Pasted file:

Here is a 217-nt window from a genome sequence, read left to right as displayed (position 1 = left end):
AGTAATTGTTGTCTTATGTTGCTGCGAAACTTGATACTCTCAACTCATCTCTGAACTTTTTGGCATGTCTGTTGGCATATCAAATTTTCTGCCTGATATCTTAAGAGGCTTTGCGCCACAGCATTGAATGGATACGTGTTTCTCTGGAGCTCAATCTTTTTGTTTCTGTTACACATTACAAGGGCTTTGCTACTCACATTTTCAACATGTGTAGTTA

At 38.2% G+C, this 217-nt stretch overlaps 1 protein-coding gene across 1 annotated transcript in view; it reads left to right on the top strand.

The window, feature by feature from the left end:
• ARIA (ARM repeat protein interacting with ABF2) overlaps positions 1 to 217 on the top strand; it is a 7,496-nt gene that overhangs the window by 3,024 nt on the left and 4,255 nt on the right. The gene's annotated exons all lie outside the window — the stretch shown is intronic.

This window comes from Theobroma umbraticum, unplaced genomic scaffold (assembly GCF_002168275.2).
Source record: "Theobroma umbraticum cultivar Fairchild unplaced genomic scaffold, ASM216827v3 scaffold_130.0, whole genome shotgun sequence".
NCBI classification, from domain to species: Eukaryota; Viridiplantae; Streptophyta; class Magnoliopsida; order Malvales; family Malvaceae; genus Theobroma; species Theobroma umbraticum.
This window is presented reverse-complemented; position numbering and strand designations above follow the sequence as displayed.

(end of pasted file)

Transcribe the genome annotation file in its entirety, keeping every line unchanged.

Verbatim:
Here is a 217-nt window from a genome sequence, read left to right as displayed (position 1 = left end):
AGTAATTGTTGTCTTATGTTGCTGCGAAACTTGATACTCTCAACTCATCTCTGAACTTTTTGGCATGTCTGTTGGCATATCAAATTTTCTGCCTGATATCTTAAGAGGCTTTGCGCCACAGCATTGAATGGATACGTGTTTCTCTGGAGCTCAATCTTTTTGTTTCTGTTACACATTACAAGGGCTTTGCTACTCACATTTTCAACATGTGTAGTTA

At 38.2% G+C, this 217-nt stretch overlaps 1 protein-coding gene across 1 annotated transcript in view; it reads left to right on the top strand.

The window, feature by feature from the left end:
• ARIA (ARM repeat protein interacting with ABF2) overlaps positions 1 to 217 on the top strand; it is a 7,496-nt gene that overhangs the window by 3,024 nt on the left and 4,255 nt on the right. The gene's annotated exons all lie outside the window — the stretch shown is intronic.

This window comes from Theobroma umbraticum, unplaced genomic scaffold (assembly GCF_002168275.2).
Source record: "Theobroma umbraticum cultivar Fairchild unplaced genomic scaffold, ASM216827v3 scaffold_130.0, whole genome shotgun sequence".
NCBI classification, from domain to species: Eukaryota; Viridiplantae; Streptophyta; class Magnoliopsida; order Malvales; family Malvaceae; genus Theobroma; species Theobroma umbraticum.
This window is presented reverse-complemented; position numbering and strand designations above follow the sequence as displayed.